By RICH FOLEY
I certainly don’t attend funerals for the music, but interesting choices of songs seem to be creeping into some of the services I’ve attended lately.
A couple of years ago I attended a memorial service for a longtime friend who had spent many years as a musician, both as a solo act and member of various local groups. He had enough notice that the cancer he was fighting would eventually claim him to put his affairs in order, even to the point of planning his own memorial ceremony.
A CD of his favorite music was put together to be played during the visitation before his service, consisting of a selection of folk, rock and country songs by several different singers. A few minutes before the service was to begin, a selection by Bob Dylan came on over the funeral home audio system.
As I was taking my seat, an elderly couple came in the door and, noticing everyone else starting to sit, took a pair of chairs right behind me. At that moment, Dylan got to the harmonica solo part of his song. After listening for a bit, the woman turned to her husband and said, “I didn’t know Dan could play the harmonica, too!” I wanted to turn around and tell her, “A lot of people think he sounded just like Bob Dylan,” but I let the moment pass.
It was one of the more innovative services I had ever attended, at least music-wise. Last month, I went to another which got me thinking.
The father of a close friend had passed away and I went to the funeral. There was no music preceding the announced time of the service. As those gathered quieted down for the beginning of the ceremony, suddenly the funeral home speakers came alive with the unmistakable intro to Norman Greenbaum’s “Spirit in the Sky.”
My friend looked over at me with a somewhat puzzled expression. She wasn’t the only one in the audience who seemed confused. I asked her who picked out the music, but she wasn’t positive. I’m sure everyone was waiting to hear what song came next. I know I was. “Knocking on Heaven’s Door,” maybe? But after Greenbaum’s musical interlude ended, the officiant came out, and a fairly normal funeral service followed.
Later, we found out that while other family members were searching for a clue as to what was Jerry’s favorite music, a CD containing “Spirit in the Sky” was discovered in his van. Thus, a starring role for the tune in his memorial.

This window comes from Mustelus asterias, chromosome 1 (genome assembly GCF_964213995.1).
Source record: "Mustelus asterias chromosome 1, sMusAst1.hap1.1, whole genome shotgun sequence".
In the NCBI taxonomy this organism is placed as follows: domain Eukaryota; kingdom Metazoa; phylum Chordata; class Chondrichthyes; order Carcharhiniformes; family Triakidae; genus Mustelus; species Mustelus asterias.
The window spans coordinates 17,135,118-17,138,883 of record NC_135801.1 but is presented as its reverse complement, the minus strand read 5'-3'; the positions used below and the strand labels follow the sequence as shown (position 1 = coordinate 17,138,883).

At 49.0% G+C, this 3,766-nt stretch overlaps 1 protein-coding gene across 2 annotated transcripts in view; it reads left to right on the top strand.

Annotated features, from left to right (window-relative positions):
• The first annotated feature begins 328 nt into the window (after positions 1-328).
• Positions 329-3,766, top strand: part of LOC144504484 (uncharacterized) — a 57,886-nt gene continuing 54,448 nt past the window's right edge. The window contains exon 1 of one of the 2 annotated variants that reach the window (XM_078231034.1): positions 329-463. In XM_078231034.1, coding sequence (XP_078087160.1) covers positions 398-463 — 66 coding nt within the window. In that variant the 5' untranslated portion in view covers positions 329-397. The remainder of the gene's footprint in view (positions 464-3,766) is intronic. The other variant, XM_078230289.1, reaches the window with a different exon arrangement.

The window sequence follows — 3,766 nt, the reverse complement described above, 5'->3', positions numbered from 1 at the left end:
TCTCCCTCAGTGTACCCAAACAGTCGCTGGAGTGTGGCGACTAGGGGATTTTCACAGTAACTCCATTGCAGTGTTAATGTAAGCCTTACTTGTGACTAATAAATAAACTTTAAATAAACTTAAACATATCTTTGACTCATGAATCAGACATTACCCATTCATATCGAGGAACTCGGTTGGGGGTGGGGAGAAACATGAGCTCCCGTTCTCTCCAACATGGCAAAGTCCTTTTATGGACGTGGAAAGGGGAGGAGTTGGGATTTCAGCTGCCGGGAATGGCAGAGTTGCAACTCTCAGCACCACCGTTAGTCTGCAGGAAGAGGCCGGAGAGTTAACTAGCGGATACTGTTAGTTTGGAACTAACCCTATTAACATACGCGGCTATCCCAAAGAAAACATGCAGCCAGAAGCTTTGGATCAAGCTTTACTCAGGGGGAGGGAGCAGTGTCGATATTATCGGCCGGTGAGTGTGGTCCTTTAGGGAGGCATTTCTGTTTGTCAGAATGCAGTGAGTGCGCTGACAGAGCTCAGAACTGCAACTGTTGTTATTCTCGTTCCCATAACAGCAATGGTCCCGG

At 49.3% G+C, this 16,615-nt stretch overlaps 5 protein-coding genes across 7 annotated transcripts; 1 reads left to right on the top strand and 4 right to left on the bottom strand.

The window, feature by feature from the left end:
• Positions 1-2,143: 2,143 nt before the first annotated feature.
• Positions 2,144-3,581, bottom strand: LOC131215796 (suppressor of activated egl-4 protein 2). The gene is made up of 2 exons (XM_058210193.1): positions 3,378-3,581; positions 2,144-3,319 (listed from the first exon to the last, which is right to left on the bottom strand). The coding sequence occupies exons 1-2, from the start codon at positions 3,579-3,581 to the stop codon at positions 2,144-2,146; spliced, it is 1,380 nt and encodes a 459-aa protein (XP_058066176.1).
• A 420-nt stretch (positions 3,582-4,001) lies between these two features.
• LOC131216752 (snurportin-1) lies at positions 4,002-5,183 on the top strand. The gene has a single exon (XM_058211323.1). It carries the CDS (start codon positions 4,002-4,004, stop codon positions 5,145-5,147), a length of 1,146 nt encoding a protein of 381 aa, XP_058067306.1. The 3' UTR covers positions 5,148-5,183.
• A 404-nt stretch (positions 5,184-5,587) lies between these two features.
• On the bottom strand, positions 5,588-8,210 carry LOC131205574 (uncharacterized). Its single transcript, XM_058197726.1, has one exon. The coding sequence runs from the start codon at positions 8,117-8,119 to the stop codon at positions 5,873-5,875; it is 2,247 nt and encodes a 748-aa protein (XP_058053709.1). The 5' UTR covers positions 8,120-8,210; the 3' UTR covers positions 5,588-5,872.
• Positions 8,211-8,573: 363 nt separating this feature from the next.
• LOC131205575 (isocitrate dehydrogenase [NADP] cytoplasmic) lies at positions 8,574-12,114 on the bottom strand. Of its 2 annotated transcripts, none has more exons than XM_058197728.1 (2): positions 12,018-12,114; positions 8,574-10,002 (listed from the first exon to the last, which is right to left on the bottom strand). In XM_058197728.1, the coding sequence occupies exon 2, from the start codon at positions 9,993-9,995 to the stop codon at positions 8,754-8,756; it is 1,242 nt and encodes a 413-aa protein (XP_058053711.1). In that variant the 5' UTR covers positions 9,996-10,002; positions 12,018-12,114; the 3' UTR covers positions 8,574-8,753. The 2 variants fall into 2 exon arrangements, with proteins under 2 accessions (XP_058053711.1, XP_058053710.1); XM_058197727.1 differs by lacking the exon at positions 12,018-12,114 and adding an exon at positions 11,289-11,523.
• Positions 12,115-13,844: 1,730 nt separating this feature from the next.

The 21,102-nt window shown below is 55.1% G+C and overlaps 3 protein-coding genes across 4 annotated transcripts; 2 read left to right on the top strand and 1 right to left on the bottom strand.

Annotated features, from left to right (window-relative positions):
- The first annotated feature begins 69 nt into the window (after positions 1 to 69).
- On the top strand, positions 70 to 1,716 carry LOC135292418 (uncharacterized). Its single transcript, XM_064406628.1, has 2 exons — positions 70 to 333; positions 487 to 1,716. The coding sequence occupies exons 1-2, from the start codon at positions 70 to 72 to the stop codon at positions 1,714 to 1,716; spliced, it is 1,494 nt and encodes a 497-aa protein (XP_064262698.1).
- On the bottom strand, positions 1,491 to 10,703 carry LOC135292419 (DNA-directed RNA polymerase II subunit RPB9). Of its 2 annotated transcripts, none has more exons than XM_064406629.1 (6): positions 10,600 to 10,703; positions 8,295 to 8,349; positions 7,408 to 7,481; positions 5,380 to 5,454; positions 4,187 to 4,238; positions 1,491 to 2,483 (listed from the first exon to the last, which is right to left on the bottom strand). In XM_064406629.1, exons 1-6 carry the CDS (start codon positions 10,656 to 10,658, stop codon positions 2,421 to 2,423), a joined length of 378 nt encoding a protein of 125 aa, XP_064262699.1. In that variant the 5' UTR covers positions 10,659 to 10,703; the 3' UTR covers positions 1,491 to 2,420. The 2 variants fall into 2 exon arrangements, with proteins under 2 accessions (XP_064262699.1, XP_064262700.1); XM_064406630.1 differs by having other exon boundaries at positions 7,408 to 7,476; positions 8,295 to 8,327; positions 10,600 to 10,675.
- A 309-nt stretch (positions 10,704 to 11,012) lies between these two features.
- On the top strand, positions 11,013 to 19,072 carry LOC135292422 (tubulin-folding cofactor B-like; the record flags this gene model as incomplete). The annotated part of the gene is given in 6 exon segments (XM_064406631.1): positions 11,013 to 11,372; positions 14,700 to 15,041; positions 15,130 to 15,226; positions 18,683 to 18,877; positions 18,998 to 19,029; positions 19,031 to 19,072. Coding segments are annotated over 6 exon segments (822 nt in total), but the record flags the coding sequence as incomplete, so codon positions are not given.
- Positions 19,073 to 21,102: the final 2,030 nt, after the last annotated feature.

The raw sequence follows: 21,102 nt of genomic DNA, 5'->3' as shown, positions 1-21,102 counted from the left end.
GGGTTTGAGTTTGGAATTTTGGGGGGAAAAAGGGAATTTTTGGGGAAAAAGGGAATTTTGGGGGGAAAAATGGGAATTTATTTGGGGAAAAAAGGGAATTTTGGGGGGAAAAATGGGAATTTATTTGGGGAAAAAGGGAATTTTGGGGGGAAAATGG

Since then, however, I’ve been bothered by the question of whatever happened to Norman Greenbaum. A little internet research turned up some fascinating information.
According to Wikipedia, Greenbaum’s first chart hit was in 1968 with a group named Dr. West’s Medicine Show and Junk Band. A song penned by Greenbaum called “The Eggplant That Ate Chicago” made it into the lower depths of the top 100. I have absolutely no memory of this song. If anyone has a copy, I’d love to hear it.
Greenbaum supposedly got his inspiration to write “Spirit in the Sky” after watching country singers Porter Wagoner and Dolly Parton sing a religious song on Wagoner’s television show. It went on to sell over two million copies during late 1969 and early 1970.
In mid-1970, Greenbaum released the song “Canned Ham,” in which Greenbaum sings of his love for pig flesh encased in a metal container and how he wishes someone would buy one for him. I actually bought a copy of the single and still have it somewhere. Thanks in very small part to my purchase, it reached #46 in the United States and #26 in Canada, where canned meat apparently is even more popular than here.
Since Wikipedia identifies Greenbaum as a life-long practicing Jew, I have to wonder how he explained “Canned Ham” to his family, rabbi, and friends at the synagogue. I assume that singing about the eggplant was acceptable.
Greenbaum’s fourth and last chart single was “California Earthquake,” which made it to #93 in 1971. By the mid 1970s, he had moved to a farm in Petaluma, Calif. He still lives there today, according to Wikipedia, no longer performing, but “continues to promote concerts and lives off the royalties from his songs.” It’s nice that Greenbaum still makes some money from his compositions, but I wonder how much of a royalty he gets from a performance at a funeral?